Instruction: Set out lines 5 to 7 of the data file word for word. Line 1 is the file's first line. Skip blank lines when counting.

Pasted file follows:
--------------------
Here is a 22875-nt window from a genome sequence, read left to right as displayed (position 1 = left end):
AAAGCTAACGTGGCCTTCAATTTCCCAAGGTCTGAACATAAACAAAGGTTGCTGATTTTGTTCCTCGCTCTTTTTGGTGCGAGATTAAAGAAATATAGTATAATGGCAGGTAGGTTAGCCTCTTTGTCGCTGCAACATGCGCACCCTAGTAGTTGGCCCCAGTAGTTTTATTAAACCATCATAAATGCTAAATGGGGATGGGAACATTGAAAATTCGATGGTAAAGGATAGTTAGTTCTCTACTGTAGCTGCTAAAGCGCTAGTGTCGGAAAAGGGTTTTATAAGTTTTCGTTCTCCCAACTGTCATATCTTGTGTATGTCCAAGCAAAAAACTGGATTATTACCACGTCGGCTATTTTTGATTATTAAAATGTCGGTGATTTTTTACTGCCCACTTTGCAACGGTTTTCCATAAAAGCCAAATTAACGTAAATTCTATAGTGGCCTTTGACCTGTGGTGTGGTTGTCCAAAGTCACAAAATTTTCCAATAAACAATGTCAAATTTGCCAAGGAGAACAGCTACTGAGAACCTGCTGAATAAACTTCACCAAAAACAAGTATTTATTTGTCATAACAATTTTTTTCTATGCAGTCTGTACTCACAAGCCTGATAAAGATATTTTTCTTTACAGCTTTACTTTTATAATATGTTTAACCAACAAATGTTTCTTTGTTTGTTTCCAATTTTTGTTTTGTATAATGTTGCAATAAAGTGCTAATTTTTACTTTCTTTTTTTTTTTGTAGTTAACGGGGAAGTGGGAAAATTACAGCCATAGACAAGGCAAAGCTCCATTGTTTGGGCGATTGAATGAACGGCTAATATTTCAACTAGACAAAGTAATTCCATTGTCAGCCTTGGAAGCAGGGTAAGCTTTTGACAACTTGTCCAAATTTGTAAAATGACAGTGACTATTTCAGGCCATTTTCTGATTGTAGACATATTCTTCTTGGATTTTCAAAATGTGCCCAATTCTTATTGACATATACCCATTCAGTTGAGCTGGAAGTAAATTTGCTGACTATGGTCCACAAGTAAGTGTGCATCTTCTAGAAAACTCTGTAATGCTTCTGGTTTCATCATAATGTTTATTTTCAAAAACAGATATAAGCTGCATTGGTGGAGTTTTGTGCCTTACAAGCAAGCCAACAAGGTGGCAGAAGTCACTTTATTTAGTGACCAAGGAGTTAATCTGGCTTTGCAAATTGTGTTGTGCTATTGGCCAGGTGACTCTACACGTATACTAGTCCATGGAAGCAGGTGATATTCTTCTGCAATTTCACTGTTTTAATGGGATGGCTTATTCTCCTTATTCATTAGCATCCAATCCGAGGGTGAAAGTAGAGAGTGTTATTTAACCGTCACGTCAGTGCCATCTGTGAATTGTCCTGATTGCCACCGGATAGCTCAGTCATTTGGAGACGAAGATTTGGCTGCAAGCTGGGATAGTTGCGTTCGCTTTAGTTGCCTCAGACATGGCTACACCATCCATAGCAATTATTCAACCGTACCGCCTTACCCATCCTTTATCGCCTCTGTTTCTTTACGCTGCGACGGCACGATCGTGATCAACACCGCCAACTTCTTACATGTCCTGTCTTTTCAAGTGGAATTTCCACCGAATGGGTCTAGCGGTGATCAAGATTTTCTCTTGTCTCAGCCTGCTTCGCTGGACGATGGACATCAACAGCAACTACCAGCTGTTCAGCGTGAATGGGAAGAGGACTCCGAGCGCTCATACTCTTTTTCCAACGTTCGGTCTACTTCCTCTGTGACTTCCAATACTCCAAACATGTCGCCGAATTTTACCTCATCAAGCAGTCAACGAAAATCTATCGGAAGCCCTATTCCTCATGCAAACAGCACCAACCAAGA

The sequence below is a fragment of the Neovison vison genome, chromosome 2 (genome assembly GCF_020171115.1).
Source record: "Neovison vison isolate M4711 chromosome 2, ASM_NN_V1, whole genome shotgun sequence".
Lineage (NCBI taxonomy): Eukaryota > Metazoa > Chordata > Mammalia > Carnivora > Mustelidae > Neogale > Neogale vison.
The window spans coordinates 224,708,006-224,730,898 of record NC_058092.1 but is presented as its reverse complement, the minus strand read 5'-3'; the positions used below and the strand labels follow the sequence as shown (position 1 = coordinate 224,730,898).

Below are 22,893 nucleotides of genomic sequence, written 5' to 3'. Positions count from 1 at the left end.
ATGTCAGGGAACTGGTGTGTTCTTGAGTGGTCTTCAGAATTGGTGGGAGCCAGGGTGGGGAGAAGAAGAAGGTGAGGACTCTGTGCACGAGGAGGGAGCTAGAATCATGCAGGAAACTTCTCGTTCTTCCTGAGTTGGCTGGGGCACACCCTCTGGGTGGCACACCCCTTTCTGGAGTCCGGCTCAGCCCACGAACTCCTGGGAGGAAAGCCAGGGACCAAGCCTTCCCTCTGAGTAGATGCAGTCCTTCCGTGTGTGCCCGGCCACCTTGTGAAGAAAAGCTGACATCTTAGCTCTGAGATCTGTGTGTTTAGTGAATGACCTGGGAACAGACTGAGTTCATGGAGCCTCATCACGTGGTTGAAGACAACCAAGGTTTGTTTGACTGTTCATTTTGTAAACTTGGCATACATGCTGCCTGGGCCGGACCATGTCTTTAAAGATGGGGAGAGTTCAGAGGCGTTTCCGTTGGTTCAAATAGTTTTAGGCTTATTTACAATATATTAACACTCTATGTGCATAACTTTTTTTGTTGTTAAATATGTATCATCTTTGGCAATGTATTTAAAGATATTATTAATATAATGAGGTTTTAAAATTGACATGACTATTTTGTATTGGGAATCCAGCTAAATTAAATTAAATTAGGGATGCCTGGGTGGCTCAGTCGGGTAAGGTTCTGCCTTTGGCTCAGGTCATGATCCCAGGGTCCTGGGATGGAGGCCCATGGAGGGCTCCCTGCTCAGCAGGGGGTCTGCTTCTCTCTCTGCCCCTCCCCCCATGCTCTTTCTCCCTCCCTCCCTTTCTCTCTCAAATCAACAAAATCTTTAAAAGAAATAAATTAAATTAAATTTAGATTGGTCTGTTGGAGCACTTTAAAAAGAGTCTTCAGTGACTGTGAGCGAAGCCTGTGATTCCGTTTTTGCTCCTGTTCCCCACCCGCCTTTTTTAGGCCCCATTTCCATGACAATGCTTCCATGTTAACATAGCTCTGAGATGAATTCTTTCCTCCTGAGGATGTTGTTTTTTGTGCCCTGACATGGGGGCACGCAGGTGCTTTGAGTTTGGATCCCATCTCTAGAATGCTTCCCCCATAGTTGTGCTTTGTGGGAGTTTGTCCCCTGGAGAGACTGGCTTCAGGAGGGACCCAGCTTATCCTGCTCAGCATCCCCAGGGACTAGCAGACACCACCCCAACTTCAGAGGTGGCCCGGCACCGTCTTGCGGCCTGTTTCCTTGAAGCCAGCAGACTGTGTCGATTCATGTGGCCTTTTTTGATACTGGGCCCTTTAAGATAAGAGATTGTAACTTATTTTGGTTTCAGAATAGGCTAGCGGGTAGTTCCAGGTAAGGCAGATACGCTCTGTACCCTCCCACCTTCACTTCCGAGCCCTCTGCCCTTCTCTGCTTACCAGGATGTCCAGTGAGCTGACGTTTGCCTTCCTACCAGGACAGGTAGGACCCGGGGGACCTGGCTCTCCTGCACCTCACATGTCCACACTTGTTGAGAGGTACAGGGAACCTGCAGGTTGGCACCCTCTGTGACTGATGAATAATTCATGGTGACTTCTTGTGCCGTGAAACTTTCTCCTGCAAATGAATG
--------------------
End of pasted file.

Lineage (NCBI taxonomy): Eukaryota > Metazoa > Chordata > Mammalia > Carnivora > Mustelidae > Neogale > Neogale vison.
The window spans coordinates 224,708,006-224,730,898 of record NC_058092.1 but is presented as its reverse complement, the minus strand read 5'-3'; the positions used below and the strand labels follow the sequence as shown (position 1 = coordinate 224,730,898).

Below are 22,893 nucleotides of genomic sequence, written 5' to 3'. Positions count from 1 at the left end.